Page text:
But the deals Coursera announced Tuesday may well prove to be an inflection point for online education, a sector that has traditionally been dominated by for-profit colleges known mostly for their noxious recruitment practices and poor results. That's because the new partnerships represent an embrace of web-based learning from across the top tier of U.S. universities. And where the elite colleges go, so goes the rest of academia.
Coursera has previously teamed with Stanford, Princeton, University of Pennsylvania, and University of Michigan to offer 43 courses, which according to the New York Times enrolled 680,000 students. It now adds to its roster Duke, Caltech, University of Virginia, Georgia Tech, University of Washington, Rice, Johns Hopkins, University of California San Francisco, University of Illinois Urbana-Champagne, University of Toronto, University of Edinburgh, and Switzerland's École Polytechnique Fédérale de Lausanne.
Only one school, the University of Washington, said it will give credit for its Coursera classes. But two others, University of Pennsylvania and Caltech, said they would invest $3.7 million into the enterprise, bringing the company's venture funding to more than $22 million. Literally, colleges are buying in.
And the bigger the buy-in, the better. The fundamental challenge for U.S. universities as they struggle to contain their costs is figuring out how to teach more students using fewer resources. That's what MOOCs were born to do. In theory, these automated classes have the power to create the first truly radical efficiency gains in the history of higher education, a leap that would take us light years beyond our creaky current system that, as Coursera's Koller noted to me in an interview, is still bound up in traditions that date back to the Middle Ages.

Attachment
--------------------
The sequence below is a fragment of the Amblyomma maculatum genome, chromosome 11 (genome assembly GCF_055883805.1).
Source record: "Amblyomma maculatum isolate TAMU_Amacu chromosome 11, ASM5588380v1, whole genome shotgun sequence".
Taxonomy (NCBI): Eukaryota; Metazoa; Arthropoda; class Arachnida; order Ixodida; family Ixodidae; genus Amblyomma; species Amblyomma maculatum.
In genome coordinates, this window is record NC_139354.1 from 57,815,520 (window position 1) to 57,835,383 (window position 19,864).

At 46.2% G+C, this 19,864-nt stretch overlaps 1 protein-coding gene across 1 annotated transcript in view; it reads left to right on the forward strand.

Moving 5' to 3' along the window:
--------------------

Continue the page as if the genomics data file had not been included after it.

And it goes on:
"Lectures came about several hundred years ago when there was one copy of the book, and the only person who had it was the professor," she said. "The only way to convey the content was for the professor to stand at the front of the room and read the book. One would hope that we had better capabilities these days."
We may have the capabilities. But academics are wary of them. In a recent poll by Inside Higher Ed and Babson Survey Research Group, 58 percent of professors said they were more afraid of online learning than excited by it. A full two thirds said learning outcomes on the web were inferior to in-person instruction. Yet, the more experience instructors had teaching online, the more positive they felt about it.
And therein lies Coursera's promise. The company does not consider itself an alternative to a traditional university. Rather, it's more of a market for learning. Schools that design classes for Coursera retain the rights to their work, meaning it's a risk-free way for them to dip into online education without building the technology infrastructure from scratch. In turn, professors can incorporate the web material into their regular courses, for instance by turning their 9 a.m. lectures into homework. In time, the process could breed more familiarity, less contempt, and much more efficient classrooms.